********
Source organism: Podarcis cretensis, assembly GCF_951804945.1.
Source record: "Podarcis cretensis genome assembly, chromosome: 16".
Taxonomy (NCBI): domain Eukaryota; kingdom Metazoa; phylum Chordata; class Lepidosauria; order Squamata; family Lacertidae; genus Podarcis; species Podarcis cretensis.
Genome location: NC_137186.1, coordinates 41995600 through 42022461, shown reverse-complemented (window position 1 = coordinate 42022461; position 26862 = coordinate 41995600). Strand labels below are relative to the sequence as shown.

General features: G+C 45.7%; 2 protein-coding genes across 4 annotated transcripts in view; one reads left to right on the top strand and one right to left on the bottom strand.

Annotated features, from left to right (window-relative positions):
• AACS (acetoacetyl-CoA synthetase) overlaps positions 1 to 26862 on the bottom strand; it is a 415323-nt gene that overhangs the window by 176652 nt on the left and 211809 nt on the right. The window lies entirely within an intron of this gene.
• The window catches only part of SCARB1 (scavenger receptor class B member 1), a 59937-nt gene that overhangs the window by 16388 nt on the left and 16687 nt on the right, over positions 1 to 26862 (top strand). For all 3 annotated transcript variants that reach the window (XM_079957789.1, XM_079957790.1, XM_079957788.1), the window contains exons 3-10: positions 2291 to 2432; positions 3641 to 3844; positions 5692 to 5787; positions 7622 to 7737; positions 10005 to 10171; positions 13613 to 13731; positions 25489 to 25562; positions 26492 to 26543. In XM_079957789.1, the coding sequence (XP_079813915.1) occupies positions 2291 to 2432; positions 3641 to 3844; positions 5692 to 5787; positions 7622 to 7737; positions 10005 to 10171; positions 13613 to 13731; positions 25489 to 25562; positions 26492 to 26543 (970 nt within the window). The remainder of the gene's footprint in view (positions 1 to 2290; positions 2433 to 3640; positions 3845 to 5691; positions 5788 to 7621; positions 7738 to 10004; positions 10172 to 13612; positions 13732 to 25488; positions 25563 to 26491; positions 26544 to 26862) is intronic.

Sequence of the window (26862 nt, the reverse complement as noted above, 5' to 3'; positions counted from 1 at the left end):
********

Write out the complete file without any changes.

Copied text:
Source organism: Podarcis cretensis, assembly GCF_951804945.1.
Source record: "Podarcis cretensis genome assembly, chromosome: 16".
Taxonomy (NCBI): domain Eukaryota; kingdom Metazoa; phylum Chordata; class Lepidosauria; order Squamata; family Lacertidae; genus Podarcis; species Podarcis cretensis.
Genome location: NC_137186.1, coordinates 41995600 through 42022461, shown reverse-complemented (window position 1 = coordinate 42022461; position 26862 = coordinate 41995600). Strand labels below are relative to the sequence as shown.

General features: G+C 45.7%; 2 protein-coding genes across 4 annotated transcripts in view; one reads left to right on the top strand and one right to left on the bottom strand.

Annotated features, from left to right (window-relative positions):
• AACS (acetoacetyl-CoA synthetase) overlaps positions 1 to 26862 on the bottom strand; it is a 415323-nt gene that overhangs the window by 176652 nt on the left and 211809 nt on the right. The window lies entirely within an intron of this gene.
• The window catches only part of SCARB1 (scavenger receptor class B member 1), a 59937-nt gene that overhangs the window by 16388 nt on the left and 16687 nt on the right, over positions 1 to 26862 (top strand). For all 3 annotated transcript variants that reach the window (XM_079957789.1, XM_079957790.1, XM_079957788.1), the window contains exons 3-10: positions 2291 to 2432; positions 3641 to 3844; positions 5692 to 5787; positions 7622 to 7737; positions 10005 to 10171; positions 13613 to 13731; positions 25489 to 25562; positions 26492 to 26543. In XM_079957789.1, the coding sequence (XP_079813915.1) occupies positions 2291 to 2432; positions 3641 to 3844; positions 5692 to 5787; positions 7622 to 7737; positions 10005 to 10171; positions 13613 to 13731; positions 25489 to 25562; positions 26492 to 26543 (970 nt within the window). The remainder of the gene's footprint in view (positions 1 to 2290; positions 2433 to 3640; positions 3845 to 5691; positions 5788 to 7621; positions 7738 to 10004; positions 10172 to 13612; positions 13732 to 25488; positions 25563 to 26491; positions 26544 to 26862) is intronic.

Sequence of the window (26862 nt, the reverse complement as noted above, 5' to 3'; positions counted from 1 at the left end):